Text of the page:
I have a position on "objectivity". My opinion is that the structure and intellectual framework of science and education in industrialised societies is powerfully biased against the lost civilisation hypothesis and has effectively closed people's minds to this interesting possibility.
I do not see myself as a scientist. I see myself as an advocate of the lost civilisation hypothesis. You may not like that, but that's what I am and that's what I say I am.
I've just copied and pasted the paragraphs below from my introduction to the Library page on this site.
If you want a slavishly "balanced" and objective account of "both sides of the argument" then I'm the wrong author for you!
I operate on the assumption that our education system, media and indeed our entire society today combine to give massive support and unquestioned acceptance to the orthodox side of the argument. Until I and a few of my colleagues like John Anthony West and Robert Bauval began to speak out there was really no counterbalancing view at all! And even now, although we've managed to get some people's attention - and some television time - we're still in every sense outnumbered and outgunned.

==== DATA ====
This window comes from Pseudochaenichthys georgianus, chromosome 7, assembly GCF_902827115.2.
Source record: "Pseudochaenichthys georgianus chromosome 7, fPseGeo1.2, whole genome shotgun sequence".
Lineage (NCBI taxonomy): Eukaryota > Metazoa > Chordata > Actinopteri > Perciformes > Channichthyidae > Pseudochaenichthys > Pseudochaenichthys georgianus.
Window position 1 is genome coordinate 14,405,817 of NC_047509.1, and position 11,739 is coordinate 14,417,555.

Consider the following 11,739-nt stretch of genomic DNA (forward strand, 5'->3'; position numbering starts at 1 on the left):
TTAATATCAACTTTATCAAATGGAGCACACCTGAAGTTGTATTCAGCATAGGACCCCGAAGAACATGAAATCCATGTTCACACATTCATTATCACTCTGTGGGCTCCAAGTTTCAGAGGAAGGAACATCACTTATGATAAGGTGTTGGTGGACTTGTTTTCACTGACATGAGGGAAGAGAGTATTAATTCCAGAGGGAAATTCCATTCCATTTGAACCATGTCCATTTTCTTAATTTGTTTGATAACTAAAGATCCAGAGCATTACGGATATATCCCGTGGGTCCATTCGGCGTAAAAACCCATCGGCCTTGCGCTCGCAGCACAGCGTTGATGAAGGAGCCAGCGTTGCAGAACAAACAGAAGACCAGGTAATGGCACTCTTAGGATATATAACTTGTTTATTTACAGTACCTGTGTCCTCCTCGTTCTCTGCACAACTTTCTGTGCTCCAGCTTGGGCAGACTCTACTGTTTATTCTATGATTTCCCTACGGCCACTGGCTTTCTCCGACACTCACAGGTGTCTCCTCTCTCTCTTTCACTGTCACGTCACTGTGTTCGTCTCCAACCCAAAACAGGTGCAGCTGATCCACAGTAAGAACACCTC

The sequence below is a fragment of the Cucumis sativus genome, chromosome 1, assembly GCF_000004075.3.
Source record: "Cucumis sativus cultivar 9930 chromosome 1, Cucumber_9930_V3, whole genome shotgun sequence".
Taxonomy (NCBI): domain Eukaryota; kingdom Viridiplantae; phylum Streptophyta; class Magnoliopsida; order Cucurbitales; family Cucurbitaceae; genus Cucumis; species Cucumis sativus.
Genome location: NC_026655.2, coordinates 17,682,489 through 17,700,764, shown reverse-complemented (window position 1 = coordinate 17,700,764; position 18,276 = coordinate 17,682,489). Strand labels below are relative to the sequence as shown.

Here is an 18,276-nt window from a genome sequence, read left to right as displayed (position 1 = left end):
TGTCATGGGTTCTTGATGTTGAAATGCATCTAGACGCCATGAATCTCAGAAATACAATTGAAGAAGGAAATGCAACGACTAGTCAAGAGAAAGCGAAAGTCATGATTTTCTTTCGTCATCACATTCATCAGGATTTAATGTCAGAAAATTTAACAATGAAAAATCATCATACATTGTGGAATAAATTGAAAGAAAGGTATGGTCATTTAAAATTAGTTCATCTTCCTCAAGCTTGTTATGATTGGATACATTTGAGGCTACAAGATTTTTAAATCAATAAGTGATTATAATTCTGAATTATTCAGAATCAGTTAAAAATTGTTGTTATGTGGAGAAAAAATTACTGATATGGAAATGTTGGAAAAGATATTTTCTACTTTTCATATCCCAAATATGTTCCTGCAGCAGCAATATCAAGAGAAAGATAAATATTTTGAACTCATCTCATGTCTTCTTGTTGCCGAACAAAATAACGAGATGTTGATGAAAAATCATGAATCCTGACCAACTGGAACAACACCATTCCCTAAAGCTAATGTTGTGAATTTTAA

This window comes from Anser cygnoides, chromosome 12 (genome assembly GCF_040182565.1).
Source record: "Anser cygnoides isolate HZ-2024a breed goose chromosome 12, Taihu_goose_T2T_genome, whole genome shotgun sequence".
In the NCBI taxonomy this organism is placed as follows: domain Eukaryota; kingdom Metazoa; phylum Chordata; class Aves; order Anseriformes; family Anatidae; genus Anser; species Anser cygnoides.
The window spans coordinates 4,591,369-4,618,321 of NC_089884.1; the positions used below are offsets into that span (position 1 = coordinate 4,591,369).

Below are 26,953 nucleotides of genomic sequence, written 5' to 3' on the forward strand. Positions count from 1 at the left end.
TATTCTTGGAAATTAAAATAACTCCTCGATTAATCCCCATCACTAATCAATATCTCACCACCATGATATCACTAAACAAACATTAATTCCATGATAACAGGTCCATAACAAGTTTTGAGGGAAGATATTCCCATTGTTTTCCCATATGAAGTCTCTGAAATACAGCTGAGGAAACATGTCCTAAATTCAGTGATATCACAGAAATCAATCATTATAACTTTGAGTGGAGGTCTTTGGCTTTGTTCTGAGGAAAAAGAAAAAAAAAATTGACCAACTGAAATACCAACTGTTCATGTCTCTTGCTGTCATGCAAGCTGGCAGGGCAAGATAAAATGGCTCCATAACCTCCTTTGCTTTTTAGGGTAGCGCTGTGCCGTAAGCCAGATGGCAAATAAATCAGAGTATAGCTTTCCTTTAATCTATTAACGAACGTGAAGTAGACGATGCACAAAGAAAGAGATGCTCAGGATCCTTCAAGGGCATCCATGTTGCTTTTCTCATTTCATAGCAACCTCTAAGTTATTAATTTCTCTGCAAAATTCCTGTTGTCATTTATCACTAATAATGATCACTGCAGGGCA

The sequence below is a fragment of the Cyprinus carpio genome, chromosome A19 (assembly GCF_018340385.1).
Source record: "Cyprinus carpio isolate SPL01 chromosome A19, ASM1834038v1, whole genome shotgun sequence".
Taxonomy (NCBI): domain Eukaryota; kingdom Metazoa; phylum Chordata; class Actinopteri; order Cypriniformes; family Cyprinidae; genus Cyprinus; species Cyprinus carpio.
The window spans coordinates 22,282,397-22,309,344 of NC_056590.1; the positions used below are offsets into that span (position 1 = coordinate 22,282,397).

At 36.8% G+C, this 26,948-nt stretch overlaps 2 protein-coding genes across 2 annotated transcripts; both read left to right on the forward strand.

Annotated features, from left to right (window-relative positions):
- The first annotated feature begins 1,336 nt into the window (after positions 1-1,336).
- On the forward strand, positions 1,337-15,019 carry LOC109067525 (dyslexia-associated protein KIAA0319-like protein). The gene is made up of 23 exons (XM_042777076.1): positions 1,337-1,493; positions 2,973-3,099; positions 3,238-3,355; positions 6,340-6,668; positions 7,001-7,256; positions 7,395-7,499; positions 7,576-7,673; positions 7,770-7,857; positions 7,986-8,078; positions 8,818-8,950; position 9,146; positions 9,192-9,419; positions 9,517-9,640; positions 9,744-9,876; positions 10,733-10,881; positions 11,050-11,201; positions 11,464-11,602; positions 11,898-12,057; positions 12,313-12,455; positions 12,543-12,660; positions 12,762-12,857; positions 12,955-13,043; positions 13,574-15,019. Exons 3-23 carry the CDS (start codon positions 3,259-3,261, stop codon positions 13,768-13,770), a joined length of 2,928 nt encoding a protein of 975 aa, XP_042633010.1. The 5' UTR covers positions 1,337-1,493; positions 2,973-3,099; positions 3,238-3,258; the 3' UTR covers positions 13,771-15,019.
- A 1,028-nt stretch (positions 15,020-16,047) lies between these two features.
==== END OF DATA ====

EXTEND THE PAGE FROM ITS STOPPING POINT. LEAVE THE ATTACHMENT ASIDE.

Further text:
So the way I see it it's not my job to be "balanced" or "objective". On the contrary, by providing a powerful, persuasive single-minded case for the existence of a lost civilisation, I believe that I am merely restoring a little balance and objectivity to a previously unbalanced situation. There exists a vast array of academic "experts", on comfortable and secure salaries, with the resources of full university departments behind them, whose life's work is to churn out endless refinements and confirmations of the orthodox theory of prehistory. These scholars, and their many fans and chums in the quality media, do not hesitate to mount Doberman-like attacks on any who try to argue in favour of a lost civilisation. The Dobermans also systematically ignore all forms of evidence that cast doubt on the established view (for example the implications of the astronomical alignments of the Pyramids of Giza) while at the same time accusing us "alternative historians" of being "pseudo-scientists" who dishonestly "select" only evidence that supports our case and who ignore or even misrepresent contradictory data.
Readers will have to make up their own minds about such attacks. Meanwhile my own definite feeling, in such a hostile climate, is that it's my job - and a real responsibility to be taken seriously -- to undermine and cast doubt on the orthodox theory of history in every way that I can and to make the most eloquent and persuasive case that I am capable of making for the existence of a lost civilisation. If I'm wrong ... fine! Let the Dobermans prove me wrong, or persuade the public that I am wrong. Whatever the outcome I'm glad to have played a part in forcing an intellectual elite - historians, Egyptologists, archaeologists - to defend their previously unquestioned theories and speculations about prehistory and to confront a well-worked-out alternative theory presented to a mass public in a series of bestselling books.